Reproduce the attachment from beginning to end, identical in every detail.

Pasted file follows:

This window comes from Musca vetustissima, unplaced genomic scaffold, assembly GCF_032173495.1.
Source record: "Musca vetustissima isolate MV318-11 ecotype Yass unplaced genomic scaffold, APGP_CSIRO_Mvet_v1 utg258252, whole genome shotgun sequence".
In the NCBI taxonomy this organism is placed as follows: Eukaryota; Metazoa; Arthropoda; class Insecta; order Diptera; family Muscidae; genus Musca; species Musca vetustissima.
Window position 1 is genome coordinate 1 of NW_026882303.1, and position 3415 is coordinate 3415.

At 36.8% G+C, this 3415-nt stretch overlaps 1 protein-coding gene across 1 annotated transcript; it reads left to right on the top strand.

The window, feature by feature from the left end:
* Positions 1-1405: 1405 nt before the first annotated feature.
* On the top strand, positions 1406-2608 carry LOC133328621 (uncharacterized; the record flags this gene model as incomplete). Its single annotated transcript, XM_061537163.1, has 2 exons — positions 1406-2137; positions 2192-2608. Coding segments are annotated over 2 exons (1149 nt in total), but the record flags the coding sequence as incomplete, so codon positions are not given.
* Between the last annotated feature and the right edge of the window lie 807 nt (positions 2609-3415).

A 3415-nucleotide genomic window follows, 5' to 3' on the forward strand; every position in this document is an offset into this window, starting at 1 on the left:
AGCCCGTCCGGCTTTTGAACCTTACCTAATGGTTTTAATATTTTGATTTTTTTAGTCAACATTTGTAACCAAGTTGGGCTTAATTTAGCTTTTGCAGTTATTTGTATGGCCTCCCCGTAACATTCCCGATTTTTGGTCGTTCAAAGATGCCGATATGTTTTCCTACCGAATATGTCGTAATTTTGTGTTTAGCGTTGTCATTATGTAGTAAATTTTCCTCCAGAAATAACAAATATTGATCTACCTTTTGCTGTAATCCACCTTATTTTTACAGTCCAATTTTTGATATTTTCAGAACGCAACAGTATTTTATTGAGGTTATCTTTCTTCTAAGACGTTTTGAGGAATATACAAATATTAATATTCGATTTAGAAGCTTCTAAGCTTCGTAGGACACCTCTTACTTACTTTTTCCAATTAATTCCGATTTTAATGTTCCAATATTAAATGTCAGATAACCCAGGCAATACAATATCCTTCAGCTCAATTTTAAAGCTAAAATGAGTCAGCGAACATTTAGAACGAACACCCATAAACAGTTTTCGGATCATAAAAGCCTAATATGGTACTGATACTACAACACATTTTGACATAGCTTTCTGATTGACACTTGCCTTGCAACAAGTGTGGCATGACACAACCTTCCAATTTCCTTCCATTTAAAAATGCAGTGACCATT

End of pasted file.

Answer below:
This window comes from Musca vetustissima, unplaced genomic scaffold, assembly GCF_032173495.1.
Source record: "Musca vetustissima isolate MV318-11 ecotype Yass unplaced genomic scaffold, APGP_CSIRO_Mvet_v1 utg258252, whole genome shotgun sequence".
In the NCBI taxonomy this organism is placed as follows: Eukaryota; Metazoa; Arthropoda; class Insecta; order Diptera; family Muscidae; genus Musca; species Musca vetustissima.
Window position 1 is genome coordinate 1 of NW_026882303.1, and position 3415 is coordinate 3415.

At 36.8% G+C, this 3415-nt stretch overlaps 1 protein-coding gene across 1 annotated transcript; it reads left to right on the top strand.

The window, feature by feature from the left end:
* Positions 1-1405: 1405 nt before the first annotated feature.
* On the top strand, positions 1406-2608 carry LOC133328621 (uncharacterized; the record flags this gene model as incomplete). Its single annotated transcript, XM_061537163.1, has 2 exons — positions 1406-2137; positions 2192-2608. Coding segments are annotated over 2 exons (1149 nt in total), but the record flags the coding sequence as incomplete, so codon positions are not given.
* Between the last annotated feature and the right edge of the window lie 807 nt (positions 2609-3415).

A 3415-nucleotide genomic window follows, 5' to 3' on the forward strand; every position in this document is an offset into this window, starting at 1 on the left:
AGCCCGTCCGGCTTTTGAACCTTACCTAATGGTTTTAATATTTTGATTTTTTTAGTCAACATTTGTAACCAAGTTGGGCTTAATTTAGCTTTTGCAGTTATTTGTATGGCCTCCCCGTAACATTCCCGATTTTTGGTCGTTCAAAGATGCCGATATGTTTTCCTACCGAATATGTCGTAATTTTGTGTTTAGCGTTGTCATTATGTAGTAAATTTTCCTCCAGAAATAACAAATATTGATCTACCTTTTGCTGTAATCCACCTTATTTTTACAGTCCAATTTTTGATATTTTCAGAACGCAACAGTATTTTATTGAGGTTATCTTTCTTCTAAGACGTTTTGAGGAATATACAAATATTAATATTCGATTTAGAAGCTTCTAAGCTTCGTAGGACACCTCTTACTTACTTTTTCCAATTAATTCCGATTTTAATGTTCCAATATTAAATGTCAGATAACCCAGGCAATACAATATCCTTCAGCTCAATTTTAAAGCTAAAATGAGTCAGCGAACATTTAGAACGAACACCCATAAACAGTTTTCGGATCATAAAAGCCTAATATGGTACTGATACTACAACACATTTTGACATAGCTTTCTGATTGACACTTGCCTTGCAACAAGTGTGGCATGACACAACCTTCCAATTTCCTTCCATTTAAAAATGCAGTGACCATT